The Canadian Centre on Substance Use and Addiction (CCSA) on March 8 is launching a six-week public consultation on Canada’s Low-Risk Alcohol Drinking Guidelines as part of its initiative to update the existing guidelines by 2022.
People in Canada will have until April 18, 2021, to share their views on the current alcohol guidelines through an online consultation survey accessible on CCSA’s website. This initial consultation will help inform the development of the updated alcohol guidelines.
Canada’s Low-Risk Alcohol Drinking Guidelines were originally published by CCSA in 2011 to support Canadians in making informed decisions about drinking. The update will align the guidelines with the latest research on the risks and benefits associated with alcohol.
Rita Notarandrea, CCSA’s Chief Executive Officer, said: “We want to hear from a number of people in Canada and ensure that we receive a broad range of perspectives related to alcohol and alcohol consumption in Canada. This includes members of the public, as well as professionals from a variety of sectors, including health and social services, health research, education and industry.
“Canada’s Low-Risk Alcohol Drinking Guidelines are for Canadians so it’s important that they have the opportunity to have their say because the more we know, the better our responses will be. It’s important that these perspectives inform our guideline update.”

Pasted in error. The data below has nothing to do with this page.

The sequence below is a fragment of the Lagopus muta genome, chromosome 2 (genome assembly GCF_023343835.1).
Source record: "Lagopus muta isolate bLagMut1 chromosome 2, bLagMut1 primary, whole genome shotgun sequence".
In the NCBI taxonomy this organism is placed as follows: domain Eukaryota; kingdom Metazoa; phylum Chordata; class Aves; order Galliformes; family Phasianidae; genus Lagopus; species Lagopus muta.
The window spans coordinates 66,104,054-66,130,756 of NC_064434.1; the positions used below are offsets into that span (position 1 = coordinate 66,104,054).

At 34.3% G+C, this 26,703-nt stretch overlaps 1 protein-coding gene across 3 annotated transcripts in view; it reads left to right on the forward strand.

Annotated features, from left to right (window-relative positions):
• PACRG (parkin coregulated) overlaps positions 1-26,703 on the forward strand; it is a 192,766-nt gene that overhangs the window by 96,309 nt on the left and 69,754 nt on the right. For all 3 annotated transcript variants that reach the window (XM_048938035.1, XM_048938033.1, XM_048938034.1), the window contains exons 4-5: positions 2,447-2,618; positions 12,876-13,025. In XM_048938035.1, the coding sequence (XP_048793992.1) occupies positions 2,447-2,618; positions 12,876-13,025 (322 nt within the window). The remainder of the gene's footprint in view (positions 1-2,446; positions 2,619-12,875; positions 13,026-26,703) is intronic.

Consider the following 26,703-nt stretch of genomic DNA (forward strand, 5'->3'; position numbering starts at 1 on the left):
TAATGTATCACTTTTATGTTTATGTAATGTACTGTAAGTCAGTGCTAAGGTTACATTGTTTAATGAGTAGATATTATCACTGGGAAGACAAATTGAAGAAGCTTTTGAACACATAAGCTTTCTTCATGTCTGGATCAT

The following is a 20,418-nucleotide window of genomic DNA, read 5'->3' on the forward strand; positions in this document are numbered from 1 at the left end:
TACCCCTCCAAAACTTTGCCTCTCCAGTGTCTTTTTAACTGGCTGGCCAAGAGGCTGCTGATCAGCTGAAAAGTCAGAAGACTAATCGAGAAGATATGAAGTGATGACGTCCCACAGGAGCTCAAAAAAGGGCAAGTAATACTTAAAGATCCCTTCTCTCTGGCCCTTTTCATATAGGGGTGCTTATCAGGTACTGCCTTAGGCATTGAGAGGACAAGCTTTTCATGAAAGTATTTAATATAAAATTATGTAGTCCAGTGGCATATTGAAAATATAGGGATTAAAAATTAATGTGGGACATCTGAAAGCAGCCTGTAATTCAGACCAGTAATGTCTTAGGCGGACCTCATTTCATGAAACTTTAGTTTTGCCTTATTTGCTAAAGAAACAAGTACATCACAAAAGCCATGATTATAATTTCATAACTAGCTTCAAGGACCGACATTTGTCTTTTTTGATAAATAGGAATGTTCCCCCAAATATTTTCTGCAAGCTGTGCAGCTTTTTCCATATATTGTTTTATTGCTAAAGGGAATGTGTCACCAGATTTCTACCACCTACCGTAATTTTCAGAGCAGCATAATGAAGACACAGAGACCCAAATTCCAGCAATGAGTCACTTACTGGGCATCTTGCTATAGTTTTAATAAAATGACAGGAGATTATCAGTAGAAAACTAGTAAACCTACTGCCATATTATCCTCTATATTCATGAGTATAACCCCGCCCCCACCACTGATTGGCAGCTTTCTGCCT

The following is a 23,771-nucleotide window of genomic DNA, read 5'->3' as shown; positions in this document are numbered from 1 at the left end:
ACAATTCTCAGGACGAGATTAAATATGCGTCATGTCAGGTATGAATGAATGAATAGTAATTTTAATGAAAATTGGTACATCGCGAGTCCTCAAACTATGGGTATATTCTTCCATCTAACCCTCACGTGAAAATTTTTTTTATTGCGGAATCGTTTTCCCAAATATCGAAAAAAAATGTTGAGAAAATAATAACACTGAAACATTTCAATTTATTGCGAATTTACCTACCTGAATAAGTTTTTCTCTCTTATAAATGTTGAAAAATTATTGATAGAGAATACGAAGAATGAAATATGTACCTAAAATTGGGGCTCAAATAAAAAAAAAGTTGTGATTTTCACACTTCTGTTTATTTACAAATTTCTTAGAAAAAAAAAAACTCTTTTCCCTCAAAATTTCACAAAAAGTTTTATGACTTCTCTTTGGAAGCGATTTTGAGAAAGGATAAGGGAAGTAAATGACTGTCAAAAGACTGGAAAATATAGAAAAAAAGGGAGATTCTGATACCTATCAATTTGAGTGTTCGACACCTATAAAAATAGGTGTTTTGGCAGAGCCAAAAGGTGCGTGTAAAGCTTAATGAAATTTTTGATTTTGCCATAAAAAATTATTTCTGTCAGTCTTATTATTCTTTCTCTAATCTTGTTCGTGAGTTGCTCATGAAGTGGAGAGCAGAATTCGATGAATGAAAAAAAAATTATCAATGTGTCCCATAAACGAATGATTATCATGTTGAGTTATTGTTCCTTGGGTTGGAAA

Co-chairs of the initiative, Dr. Peter Butt, Associate Professor of Academic Family Medicine, and Dr. Catherine Paradis, Senior Research and Policy Analyst, CCSA, added: “The feedback gathered in this consultation will help us to learn about the experience of the public and stakeholders with the current guidelines, as well as their needs and expectations for updated guidelines.” They “encourage everyone with an opinion about alcohol, health and well-being to have their say by taking part in the consultation process.”
The 21-month initiative to update Canada’s Low-Risk Alcohol Guidelines is being led by CCSA with funding support from Health Canada. It involves scientists with expertise in the health impacts of alcohol, guideline development and knowledge translation, and representatives from federal, provincial and territorial governments, as well as national organizations.
Feedback from the first public consultation will be summarized in a report that will be made available on CCSA’s website this summer.
For more information about this public consultation and the initiative to update Canada’s Low-Risk Alcohol Drinking Guidelines, visit: